WASH DAYS in the ROWS
The Barrhill Rows had outside communal wash houses that were shared by the residents. Although the wash houses had piped water, it was cold, and had to be heated by coal fires lit beneath a boiler. Doing a weekly wash was therefore time-consuming, so women did their washing on set-days; once the clothing was done, the women put their children into the tub for their weekly bath!
According to our research, the window cleaner in the photo (above) is Otto Holst, a Norwegian, who came to Twechar after being a rigger on a ship that put into the River Clyde for repairs at the end of WWI. Otto married a Twechar girl and stayed in the village for the rest of his days. Mrs Holst is in the photo – back row, fourth from the right.
The seated lady holding the baby, second from the right, is Mrs Hodge. The baby is Jimmy, her first child; he joined the RAF during WWII and married a Dutch girl named Anna. They later settled in Twechar and Jimmy took a job as an engineer in the brickworks.
“My Grandma Kelly lived in the Rows and she was a character. The history was, she was born and brought up in Northern Ireland and she married a David Truesdale; sadly, he was killed as the result of an accident. By that time, they had two of a family, my Dad (William Stern Truesdale), and Louise Truesdale who later went to Canada. Grandma re-married - Joe Kelly, but I don't think she had Joe long until he died. She always said she was never, ever lucky with men. Grandma kept hens, they were down where all the doocots were at the old railway bridge, and she had her hens for many, many years until (I think) the foxes started getting in. She used to take us up into the woods - she never burned coal, she always burned what she could get and used to trail big trunks of trees and branches home – it was an adventure, nobody else seemed to be doing it except her.”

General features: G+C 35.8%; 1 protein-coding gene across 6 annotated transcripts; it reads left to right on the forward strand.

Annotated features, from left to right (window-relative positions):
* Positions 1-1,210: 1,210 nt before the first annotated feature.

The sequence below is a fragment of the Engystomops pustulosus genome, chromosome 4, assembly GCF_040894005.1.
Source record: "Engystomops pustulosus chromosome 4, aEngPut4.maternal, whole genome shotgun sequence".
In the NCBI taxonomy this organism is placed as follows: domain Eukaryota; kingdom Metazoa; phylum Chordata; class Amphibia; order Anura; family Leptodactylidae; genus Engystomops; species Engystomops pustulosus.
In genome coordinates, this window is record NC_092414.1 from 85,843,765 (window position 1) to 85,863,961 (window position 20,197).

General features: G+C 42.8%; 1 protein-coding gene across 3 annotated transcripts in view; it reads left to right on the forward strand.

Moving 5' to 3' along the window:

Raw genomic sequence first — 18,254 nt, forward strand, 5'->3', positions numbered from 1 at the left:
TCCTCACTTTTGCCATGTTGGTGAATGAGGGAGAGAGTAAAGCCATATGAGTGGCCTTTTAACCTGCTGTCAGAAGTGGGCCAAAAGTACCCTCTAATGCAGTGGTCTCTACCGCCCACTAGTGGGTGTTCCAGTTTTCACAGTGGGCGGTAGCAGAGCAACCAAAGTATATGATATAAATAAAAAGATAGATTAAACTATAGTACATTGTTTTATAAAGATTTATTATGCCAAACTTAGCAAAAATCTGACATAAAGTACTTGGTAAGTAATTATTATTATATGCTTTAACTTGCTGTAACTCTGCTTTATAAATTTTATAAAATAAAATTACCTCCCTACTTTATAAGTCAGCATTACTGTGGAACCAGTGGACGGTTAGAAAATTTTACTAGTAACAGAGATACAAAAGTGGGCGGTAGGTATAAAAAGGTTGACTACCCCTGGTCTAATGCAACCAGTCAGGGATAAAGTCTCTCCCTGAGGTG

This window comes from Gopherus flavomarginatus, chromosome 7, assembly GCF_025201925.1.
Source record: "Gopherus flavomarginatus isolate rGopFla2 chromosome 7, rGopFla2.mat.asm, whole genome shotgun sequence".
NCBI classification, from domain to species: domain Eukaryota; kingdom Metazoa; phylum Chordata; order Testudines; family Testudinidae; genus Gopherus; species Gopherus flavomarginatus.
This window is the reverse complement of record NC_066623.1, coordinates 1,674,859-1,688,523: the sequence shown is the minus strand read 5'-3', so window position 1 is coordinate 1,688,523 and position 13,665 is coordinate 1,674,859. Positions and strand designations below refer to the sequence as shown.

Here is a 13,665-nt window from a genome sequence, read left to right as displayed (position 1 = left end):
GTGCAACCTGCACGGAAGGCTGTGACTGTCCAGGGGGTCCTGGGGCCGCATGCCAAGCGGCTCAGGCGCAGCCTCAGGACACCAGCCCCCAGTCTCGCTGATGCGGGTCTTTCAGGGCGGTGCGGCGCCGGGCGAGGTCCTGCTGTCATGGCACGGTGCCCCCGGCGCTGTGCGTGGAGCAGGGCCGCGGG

"My Mother's name was Greta Leishman and her parents were Archie (Baldy) Leishman and Jean Dubourdieu. My other Grandmother (Dad's Mum) was a widow at that time, her name was Lizzie Kelly. My Mother had a book written about her family - Baby on her Back, written by the Rev. John Dubourdieu, an American who went to France and traced the family tree right back as far as he could, to the first generation of the Dubourdieu family. My Mum later traced all the Dubourdieu family tree for Scotland and it turns out I am the 13th generation of the Governor of Bergerac. At that time, all the connections were ministers, surgeons, lawyers and farmers in France, and the blood line that came to Scotland was actually the farmer, and that's how the book got its name, Baby on her Back, because the woman who was leaving France had a baby strapped to her back. At that time, the French Revolution was going on and people were getting their heads chopped off and the Dubourdieus were some of them. So they ended up in Ayrshire and started a farm there and that's where my Grandmother, Jean Dubourdieu, came from. How my Grandfather met her, I have no idea because he came from Condorrat. His full name was Archiebauld Barton Leishman. They had a family and lived in Twechar - there was my Mum, Greta, who was the oldest, and her sister Grace (she later went to America), then they had twins: John and Wee Netta, who later died as the result of an accident when they lived in Kilsyth for a short time."
"At the top of that road there was a row of cottages, where, amongst others, the Laidlaw family lived. At the bottom of the hill, our Lenzie school bus picked up a girl called Etta Williams. her father may have worked on the railway. Our bus also picked up Hettie Douglas and one of the Chalmer girls at the entrance to the Whitelaw Estate."